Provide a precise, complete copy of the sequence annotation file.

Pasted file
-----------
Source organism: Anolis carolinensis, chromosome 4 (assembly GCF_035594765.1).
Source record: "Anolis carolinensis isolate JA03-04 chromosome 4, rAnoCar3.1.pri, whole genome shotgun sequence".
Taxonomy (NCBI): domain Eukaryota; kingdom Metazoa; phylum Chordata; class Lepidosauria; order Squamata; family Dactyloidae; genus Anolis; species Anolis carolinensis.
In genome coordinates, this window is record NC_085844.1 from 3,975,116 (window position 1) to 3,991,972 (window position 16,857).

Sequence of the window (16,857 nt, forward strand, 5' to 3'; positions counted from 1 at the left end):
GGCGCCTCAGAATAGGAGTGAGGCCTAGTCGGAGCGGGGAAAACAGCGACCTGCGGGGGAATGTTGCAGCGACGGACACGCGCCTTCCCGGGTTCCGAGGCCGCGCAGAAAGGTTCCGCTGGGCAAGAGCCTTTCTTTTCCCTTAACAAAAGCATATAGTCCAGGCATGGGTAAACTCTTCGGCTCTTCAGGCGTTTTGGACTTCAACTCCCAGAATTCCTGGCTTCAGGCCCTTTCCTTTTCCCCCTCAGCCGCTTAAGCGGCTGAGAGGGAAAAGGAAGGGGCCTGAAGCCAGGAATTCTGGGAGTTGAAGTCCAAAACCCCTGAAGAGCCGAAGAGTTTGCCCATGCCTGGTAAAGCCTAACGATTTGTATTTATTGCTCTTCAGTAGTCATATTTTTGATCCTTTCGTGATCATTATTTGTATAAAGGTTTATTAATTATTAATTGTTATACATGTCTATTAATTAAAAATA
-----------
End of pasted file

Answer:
Source organism: Anolis carolinensis, chromosome 4 (assembly GCF_035594765.1).
Source record: "Anolis carolinensis isolate JA03-04 chromosome 4, rAnoCar3.1.pri, whole genome shotgun sequence".
Taxonomy (NCBI): domain Eukaryota; kingdom Metazoa; phylum Chordata; class Lepidosauria; order Squamata; family Dactyloidae; genus Anolis; species Anolis carolinensis.
In genome coordinates, this window is record NC_085844.1 from 3,975,116 (window position 1) to 3,991,972 (window position 16,857).

Sequence of the window (16,857 nt, forward strand, 5' to 3'; positions counted from 1 at the left end):
GGCGCCTCAGAATAGGAGTGAGGCCTAGTCGGAGCGGGGAAAACAGCGACCTGCGGGGGAATGTTGCAGCGACGGACACGCGCCTTCCCGGGTTCCGAGGCCGCGCAGAAAGGTTCCGCTGGGCAAGAGCCTTTCTTTTCCCTTAACAAAAGCATATAGTCCAGGCATGGGTAAACTCTTCGGCTCTTCAGGCGTTTTGGACTTCAACTCCCAGAATTCCTGGCTTCAGGCCCTTTCCTTTTCCCCCTCAGCCGCTTAAGCGGCTGAGAGGGAAAAGGAAGGGGCCTGAAGCCAGGAATTCTGGGAGTTGAAGTCCAAAACCCCTGAAGAGCCGAAGAGTTTGCCCATGCCTGGTAAAGCCTAACGATTTGTATTTATTGCTCTTCAGTAGTCATATTTTTGATCCTTTCGTGATCATTATTTGTATAAAGGTTTATTAATTATTAATTGTTATACATGTCTATTAATTAAAAATA